ILBS is the only centre under the aegis of the Delhi Government to have an active liver transplant program. This began in 2010. At ILBS, we have a very capable team that treats and supports adult and paediatric patients in end-stage liver disease. This includes pre and post transplant care. From our program’s inception in 2010 till now, we have offered living related transplantation services to liver patients and their living donors who have come to us from all parts of the country.
For more enquiries on Liver Transplantation or to make an appointment, please call
The Transplant Coordinator at ILBS on 46300000 extension 7053.
What is the process of Liver Transplantation?
Liver transplantation involves removal of the old diseased liver which is replaced with a new one. This involves the need for a donor. This procedure comes under the purview of the law governed by the Transplant of Human Organ Act, 1994. This is a law mainly for the protection of organ donors so that they are not made victims of coercion in various social circumstances.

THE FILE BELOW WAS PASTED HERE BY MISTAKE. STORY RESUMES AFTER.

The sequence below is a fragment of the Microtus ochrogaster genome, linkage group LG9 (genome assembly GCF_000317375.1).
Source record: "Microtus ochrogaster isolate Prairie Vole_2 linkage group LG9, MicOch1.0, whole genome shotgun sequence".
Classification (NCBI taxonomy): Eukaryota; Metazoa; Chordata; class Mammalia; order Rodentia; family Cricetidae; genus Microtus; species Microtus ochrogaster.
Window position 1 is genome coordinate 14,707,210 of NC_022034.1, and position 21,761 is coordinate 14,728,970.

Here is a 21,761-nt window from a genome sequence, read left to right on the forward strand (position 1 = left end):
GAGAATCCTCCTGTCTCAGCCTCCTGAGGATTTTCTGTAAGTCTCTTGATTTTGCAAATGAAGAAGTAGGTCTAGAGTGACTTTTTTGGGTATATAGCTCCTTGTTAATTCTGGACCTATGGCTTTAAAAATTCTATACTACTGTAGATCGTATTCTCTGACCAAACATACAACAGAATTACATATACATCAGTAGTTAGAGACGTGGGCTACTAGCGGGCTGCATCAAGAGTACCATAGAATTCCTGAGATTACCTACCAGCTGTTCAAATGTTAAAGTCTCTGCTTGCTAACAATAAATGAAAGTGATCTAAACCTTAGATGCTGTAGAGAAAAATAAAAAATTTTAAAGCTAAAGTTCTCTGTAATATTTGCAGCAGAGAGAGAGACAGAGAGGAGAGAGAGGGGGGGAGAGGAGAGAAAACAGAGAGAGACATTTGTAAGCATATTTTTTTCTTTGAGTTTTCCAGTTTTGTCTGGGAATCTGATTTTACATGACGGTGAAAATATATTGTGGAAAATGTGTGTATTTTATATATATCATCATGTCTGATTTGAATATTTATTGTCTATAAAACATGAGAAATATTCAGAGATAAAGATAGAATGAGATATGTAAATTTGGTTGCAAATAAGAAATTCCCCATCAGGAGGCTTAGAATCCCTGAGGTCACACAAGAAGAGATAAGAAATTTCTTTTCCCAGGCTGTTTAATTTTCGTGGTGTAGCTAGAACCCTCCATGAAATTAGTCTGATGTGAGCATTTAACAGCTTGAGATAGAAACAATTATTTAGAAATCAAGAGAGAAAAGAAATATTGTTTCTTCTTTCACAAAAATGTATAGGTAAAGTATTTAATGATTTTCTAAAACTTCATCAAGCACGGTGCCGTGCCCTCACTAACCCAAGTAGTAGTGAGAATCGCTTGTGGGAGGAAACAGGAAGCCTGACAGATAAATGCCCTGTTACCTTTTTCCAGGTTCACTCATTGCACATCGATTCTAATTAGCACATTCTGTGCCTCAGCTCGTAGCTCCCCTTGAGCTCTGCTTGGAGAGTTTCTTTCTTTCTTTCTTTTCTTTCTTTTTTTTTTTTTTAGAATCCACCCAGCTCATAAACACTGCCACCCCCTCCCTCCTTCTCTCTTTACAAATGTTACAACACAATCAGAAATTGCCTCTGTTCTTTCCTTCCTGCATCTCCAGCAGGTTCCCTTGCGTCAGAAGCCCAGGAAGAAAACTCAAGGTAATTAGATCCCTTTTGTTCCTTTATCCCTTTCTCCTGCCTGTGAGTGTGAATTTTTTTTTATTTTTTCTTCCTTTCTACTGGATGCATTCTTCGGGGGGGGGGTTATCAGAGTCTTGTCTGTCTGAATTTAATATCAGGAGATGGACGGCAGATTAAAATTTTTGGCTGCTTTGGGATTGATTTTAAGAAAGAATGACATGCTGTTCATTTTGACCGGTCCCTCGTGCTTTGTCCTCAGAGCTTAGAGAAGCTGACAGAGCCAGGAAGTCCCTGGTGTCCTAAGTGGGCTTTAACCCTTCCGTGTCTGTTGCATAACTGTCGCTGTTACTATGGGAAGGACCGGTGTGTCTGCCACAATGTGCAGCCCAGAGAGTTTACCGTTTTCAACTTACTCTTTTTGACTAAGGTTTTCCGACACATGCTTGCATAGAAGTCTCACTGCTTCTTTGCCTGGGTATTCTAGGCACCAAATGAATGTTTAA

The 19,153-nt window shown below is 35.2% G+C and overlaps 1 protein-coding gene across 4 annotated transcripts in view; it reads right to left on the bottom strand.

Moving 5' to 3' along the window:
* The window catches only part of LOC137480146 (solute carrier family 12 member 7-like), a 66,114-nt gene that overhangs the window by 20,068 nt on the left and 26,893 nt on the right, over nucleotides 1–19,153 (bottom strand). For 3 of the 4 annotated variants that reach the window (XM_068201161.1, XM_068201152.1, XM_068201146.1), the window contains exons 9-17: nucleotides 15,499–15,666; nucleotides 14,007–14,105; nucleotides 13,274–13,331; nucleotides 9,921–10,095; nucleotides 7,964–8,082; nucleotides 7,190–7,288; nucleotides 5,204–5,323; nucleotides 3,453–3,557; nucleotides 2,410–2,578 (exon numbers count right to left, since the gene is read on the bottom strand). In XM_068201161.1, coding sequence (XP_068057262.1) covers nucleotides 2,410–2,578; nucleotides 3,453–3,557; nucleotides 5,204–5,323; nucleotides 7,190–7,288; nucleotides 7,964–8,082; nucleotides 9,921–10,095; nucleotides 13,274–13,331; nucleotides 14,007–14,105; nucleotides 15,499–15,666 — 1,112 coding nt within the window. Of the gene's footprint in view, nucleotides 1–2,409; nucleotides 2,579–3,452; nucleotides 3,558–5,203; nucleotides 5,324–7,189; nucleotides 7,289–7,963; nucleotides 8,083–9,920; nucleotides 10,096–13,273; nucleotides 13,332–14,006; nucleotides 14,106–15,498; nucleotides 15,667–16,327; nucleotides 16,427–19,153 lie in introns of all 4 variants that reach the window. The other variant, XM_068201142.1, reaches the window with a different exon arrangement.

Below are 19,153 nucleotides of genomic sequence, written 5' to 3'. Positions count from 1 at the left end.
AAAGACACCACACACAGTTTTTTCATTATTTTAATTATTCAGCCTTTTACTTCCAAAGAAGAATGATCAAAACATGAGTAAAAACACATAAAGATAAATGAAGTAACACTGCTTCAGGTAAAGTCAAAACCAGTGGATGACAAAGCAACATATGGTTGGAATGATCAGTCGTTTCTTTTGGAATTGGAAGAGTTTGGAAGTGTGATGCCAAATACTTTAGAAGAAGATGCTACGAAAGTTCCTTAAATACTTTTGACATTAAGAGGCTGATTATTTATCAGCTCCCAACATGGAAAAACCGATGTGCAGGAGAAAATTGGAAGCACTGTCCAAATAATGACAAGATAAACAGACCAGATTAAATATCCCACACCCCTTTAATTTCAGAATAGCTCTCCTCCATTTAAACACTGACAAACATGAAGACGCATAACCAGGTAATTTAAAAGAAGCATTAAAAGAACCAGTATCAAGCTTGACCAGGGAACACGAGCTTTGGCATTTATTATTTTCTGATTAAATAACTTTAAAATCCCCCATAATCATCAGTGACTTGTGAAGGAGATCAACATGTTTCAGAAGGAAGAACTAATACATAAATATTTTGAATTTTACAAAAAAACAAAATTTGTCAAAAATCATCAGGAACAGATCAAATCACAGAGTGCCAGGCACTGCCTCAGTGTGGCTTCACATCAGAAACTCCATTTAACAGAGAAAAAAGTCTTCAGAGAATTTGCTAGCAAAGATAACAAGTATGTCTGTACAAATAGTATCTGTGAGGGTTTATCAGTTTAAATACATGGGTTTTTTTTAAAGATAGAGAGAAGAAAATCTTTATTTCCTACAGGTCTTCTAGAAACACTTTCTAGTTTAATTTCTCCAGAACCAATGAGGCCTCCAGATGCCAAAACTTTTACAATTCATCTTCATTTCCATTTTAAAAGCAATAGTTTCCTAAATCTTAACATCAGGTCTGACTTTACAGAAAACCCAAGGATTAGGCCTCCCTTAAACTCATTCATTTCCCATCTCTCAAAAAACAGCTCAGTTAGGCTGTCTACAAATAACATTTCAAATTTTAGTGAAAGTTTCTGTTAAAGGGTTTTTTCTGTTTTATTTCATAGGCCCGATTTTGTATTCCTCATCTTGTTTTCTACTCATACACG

What should be known about a Liver Transplant?
In adults, a key reason for a liver transplant is cirrhosis. This can be caused by various diseases that destroy healthy liver cells. Certain causes of cirrhosis are
- long-term infection from hepatitis B and C virus
- Overuse of alcohol over time
- autoimmune liver diseases
- the buildup of fat in the liver
- hereditary liver diseases
In children, a common cause for a liver transplant is biliary atresia. This is a condition where bile ducts are missing, damaged, or blocked. These are vital tubes that carry bile from the liver to the gallbladder and small intestine. When bile ducts are blocked, bile flows back to the liver and causes cirrhosis.
- Other reasons for needing a liver transplant include
- sudden liver failure, called acute liver failure, most often caused by taking too much paracetamol